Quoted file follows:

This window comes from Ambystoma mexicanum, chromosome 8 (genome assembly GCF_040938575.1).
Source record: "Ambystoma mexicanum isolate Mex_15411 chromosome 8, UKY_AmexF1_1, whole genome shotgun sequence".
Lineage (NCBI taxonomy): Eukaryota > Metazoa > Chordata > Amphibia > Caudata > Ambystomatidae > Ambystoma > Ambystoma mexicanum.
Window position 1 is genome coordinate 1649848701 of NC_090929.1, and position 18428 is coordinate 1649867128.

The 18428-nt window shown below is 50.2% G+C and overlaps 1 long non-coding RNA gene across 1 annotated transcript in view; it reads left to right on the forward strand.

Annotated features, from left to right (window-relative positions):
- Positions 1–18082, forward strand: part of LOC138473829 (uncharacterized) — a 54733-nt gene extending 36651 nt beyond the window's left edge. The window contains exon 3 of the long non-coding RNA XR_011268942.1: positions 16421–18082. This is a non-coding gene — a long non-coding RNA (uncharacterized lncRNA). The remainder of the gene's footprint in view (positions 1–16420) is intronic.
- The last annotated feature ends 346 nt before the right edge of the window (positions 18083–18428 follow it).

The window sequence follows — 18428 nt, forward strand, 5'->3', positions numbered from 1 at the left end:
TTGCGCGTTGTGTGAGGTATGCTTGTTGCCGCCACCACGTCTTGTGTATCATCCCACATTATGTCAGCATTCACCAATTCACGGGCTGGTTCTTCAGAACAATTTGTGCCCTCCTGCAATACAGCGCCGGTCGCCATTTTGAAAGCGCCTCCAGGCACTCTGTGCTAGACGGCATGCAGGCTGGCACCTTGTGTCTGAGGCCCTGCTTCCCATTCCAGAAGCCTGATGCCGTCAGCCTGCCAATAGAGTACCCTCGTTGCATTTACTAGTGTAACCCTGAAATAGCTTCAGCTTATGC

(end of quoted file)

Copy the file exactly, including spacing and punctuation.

This window comes from Ambystoma mexicanum, chromosome 8 (genome assembly GCF_040938575.1).
Source record: "Ambystoma mexicanum isolate Mex_15411 chromosome 8, UKY_AmexF1_1, whole genome shotgun sequence".
Lineage (NCBI taxonomy): Eukaryota > Metazoa > Chordata > Amphibia > Caudata > Ambystomatidae > Ambystoma > Ambystoma mexicanum.
Window position 1 is genome coordinate 1649848701 of NC_090929.1, and position 18428 is coordinate 1649867128.

The 18428-nt window shown below is 50.2% G+C and overlaps 1 long non-coding RNA gene across 1 annotated transcript in view; it reads left to right on the forward strand.

Annotated features, from left to right (window-relative positions):
- Positions 1–18082, forward strand: part of LOC138473829 (uncharacterized) — a 54733-nt gene extending 36651 nt beyond the window's left edge. The window contains exon 3 of the long non-coding RNA XR_011268942.1: positions 16421–18082. This is a non-coding gene — a long non-coding RNA (uncharacterized lncRNA). The remainder of the gene's footprint in view (positions 1–16420) is intronic.
- The last annotated feature ends 346 nt before the right edge of the window (positions 18083–18428 follow it).

The window sequence follows — 18428 nt, forward strand, 5'->3', positions numbered from 1 at the left end:
TTGCGCGTTGTGTGAGGTATGCTTGTTGCCGCCACCACGTCTTGTGTATCATCCCACATTATGTCAGCATTCACCAATTCACGGGCTGGTTCTTCAGAACAATTTGTGCCCTCCTGCAATACAGCGCCGGTCGCCATTTTGAAAGCGCCTCCAGGCACTCTGTGCTAGACGGCATGCAGGCTGGCACCTTGTGTCTGAGGCCCTGCTTCCCATTCCAGAAGCCTGATGCCGTCAGCCTGCCAATAGAGTACCCTCGTTGCATTTACTAGTGTAACCCTGAAATAGCTTCAGCTTATGC